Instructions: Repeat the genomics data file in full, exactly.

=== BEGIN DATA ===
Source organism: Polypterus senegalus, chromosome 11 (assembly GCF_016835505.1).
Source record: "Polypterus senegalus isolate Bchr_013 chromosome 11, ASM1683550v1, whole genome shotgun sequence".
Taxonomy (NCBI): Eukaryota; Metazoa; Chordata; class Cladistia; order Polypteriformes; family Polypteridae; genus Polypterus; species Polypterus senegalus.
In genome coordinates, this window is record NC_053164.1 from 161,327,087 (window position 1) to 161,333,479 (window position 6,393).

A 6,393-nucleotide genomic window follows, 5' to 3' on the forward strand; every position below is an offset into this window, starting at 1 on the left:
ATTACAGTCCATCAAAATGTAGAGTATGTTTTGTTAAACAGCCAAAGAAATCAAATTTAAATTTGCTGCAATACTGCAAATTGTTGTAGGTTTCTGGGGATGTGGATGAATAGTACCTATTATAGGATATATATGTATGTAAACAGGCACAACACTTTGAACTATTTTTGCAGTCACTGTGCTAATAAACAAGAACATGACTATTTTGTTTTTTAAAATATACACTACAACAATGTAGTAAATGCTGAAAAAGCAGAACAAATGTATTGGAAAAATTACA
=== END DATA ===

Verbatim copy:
Source organism: Polypterus senegalus, chromosome 11 (assembly GCF_016835505.1).
Source record: "Polypterus senegalus isolate Bchr_013 chromosome 11, ASM1683550v1, whole genome shotgun sequence".
Taxonomy (NCBI): Eukaryota; Metazoa; Chordata; class Cladistia; order Polypteriformes; family Polypteridae; genus Polypterus; species Polypterus senegalus.
In genome coordinates, this window is record NC_053164.1 from 161,327,087 (window position 1) to 161,333,479 (window position 6,393).

A 6,393-nucleotide genomic window follows, 5' to 3' on the forward strand; every position below is an offset into this window, starting at 1 on the left:
ATTACAGTCCATCAAAATGTAGAGTATGTTTTGTTAAACAGCCAAAGAAATCAAATTTAAATTTGCTGCAATACTGCAAATTGTTGTAGGTTTCTGGGGATGTGGATGAATAGTACCTATTATAGGATATATATGTATGTAAACAGGCACAACACTTTGAACTATTTTTGCAGTCACTGTGCTAATAAACAAGAACATGACTATTTTGTTTTTTAAAATATACACTACAACAATGTAGTAAATGCTGAAAAAGCAGAACAAATGTATTGGAAAAATTACA